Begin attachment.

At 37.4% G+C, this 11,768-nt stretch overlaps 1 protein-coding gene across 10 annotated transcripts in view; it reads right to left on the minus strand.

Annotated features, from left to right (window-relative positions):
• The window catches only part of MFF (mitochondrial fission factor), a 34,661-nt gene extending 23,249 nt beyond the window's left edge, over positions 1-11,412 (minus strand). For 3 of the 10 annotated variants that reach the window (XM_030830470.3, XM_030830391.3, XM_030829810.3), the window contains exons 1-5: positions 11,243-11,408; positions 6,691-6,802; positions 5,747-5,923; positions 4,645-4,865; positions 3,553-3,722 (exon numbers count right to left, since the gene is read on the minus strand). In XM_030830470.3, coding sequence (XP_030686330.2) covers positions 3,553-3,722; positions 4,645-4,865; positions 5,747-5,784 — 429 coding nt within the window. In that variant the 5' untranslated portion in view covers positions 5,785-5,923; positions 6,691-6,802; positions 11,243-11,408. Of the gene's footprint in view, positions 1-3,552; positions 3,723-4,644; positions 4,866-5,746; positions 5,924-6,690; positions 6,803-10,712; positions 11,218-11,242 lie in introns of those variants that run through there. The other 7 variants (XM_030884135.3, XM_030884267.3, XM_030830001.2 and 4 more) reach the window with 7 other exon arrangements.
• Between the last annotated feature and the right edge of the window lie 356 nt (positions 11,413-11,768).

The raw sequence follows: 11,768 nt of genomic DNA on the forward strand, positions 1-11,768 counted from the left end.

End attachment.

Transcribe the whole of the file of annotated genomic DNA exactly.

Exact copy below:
At 37.4% G+C, this 11,768-nt stretch overlaps 1 protein-coding gene across 10 annotated transcripts in view; it reads right to left on the minus strand.

Annotated features, from left to right (window-relative positions):
• The window catches only part of MFF (mitochondrial fission factor), a 34,661-nt gene extending 23,249 nt beyond the window's left edge, over positions 1-11,412 (minus strand). For 3 of the 10 annotated variants that reach the window (XM_030830470.3, XM_030830391.3, XM_030829810.3), the window contains exons 1-5: positions 11,243-11,408; positions 6,691-6,802; positions 5,747-5,923; positions 4,645-4,865; positions 3,553-3,722 (exon numbers count right to left, since the gene is read on the minus strand). In XM_030830470.3, coding sequence (XP_030686330.2) covers positions 3,553-3,722; positions 4,645-4,865; positions 5,747-5,784 — 429 coding nt within the window. In that variant the 5' untranslated portion in view covers positions 5,785-5,923; positions 6,691-6,802; positions 11,243-11,408. Of the gene's footprint in view, positions 1-3,552; positions 3,723-4,644; positions 4,866-5,746; positions 5,924-6,690; positions 6,803-10,712; positions 11,218-11,242 lie in introns of those variants that run through there. The other 7 variants (XM_030884135.3, XM_030884267.3, XM_030830001.2 and 4 more) reach the window with 7 other exon arrangements.
• Between the last annotated feature and the right edge of the window lie 356 nt (positions 11,413-11,768).

The raw sequence follows: 11,768 nt of genomic DNA on the forward strand, positions 1-11,768 counted from the left end.